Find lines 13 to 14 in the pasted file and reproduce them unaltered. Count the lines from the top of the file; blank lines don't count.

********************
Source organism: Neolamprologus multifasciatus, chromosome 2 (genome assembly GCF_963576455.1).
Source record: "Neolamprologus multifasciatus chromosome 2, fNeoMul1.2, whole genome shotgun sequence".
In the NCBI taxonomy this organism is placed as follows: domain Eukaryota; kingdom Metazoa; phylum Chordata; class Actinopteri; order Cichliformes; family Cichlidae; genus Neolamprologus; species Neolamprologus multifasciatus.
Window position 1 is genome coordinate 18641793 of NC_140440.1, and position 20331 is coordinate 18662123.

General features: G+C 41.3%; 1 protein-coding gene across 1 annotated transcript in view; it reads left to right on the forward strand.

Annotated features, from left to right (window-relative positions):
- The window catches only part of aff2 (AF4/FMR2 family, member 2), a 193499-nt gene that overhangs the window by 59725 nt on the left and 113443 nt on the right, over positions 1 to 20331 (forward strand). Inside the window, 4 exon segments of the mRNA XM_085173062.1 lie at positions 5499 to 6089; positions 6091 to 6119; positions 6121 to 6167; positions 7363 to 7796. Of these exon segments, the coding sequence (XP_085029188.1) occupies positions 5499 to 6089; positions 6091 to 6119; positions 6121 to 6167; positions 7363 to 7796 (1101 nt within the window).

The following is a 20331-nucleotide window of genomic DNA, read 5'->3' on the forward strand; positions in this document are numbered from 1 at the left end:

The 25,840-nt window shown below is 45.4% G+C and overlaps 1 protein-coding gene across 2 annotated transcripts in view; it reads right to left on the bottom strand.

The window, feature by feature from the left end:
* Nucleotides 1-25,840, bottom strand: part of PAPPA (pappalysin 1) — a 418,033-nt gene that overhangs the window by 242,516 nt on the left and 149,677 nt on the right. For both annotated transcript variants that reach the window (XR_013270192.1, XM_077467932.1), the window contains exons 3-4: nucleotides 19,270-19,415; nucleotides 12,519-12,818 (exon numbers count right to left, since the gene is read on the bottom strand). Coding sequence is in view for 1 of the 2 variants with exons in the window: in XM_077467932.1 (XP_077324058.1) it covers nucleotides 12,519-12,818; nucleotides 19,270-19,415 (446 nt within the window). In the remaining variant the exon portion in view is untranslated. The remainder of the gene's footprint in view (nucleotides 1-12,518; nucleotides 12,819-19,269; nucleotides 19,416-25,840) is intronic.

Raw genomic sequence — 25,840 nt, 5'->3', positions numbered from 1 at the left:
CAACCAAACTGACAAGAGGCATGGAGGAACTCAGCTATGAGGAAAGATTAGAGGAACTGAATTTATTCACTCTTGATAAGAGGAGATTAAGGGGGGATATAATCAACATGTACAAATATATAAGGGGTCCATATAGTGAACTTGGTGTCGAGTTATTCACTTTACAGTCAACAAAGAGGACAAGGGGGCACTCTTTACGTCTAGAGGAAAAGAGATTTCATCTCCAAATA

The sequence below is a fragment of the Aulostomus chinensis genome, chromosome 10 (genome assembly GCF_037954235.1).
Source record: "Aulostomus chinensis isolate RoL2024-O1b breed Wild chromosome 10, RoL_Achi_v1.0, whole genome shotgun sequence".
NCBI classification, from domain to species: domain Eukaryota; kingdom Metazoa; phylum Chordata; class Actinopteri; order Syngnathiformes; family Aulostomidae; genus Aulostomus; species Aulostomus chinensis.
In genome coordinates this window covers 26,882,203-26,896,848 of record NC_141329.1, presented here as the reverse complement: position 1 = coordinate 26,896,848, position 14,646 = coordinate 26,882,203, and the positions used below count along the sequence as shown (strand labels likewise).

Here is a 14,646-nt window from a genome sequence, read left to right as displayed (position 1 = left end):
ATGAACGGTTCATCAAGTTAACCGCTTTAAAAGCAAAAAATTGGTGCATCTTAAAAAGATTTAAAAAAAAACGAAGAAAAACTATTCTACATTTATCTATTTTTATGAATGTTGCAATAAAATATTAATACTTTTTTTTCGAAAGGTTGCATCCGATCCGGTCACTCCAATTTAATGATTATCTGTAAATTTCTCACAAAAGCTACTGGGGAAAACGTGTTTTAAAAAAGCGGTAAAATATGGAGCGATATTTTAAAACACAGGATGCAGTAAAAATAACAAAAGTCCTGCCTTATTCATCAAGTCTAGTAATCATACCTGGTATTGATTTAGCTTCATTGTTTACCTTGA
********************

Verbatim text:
CAACCAAACTGACAAGAGGCATGGAGGAACTCAGCTATGAGGAAAGATTAGAGGAACTGAATTTATTCACTCTTGATAAGAGGAGATTAAGGGGGGATATAATCAACATGTACAAATATATAAGGGGTCCATATAGTGAACTTGGTGTCGAGTTATTCACTTTACAGTCAACAAAGAGGACAAGGGGGCACTCTTTACGTCTAGAGGAAAAGAGATTTCATCTCCAAATA

The sequence below is a fragment of the Aulostomus chinensis genome, chromosome 10 (genome assembly GCF_037954235.1).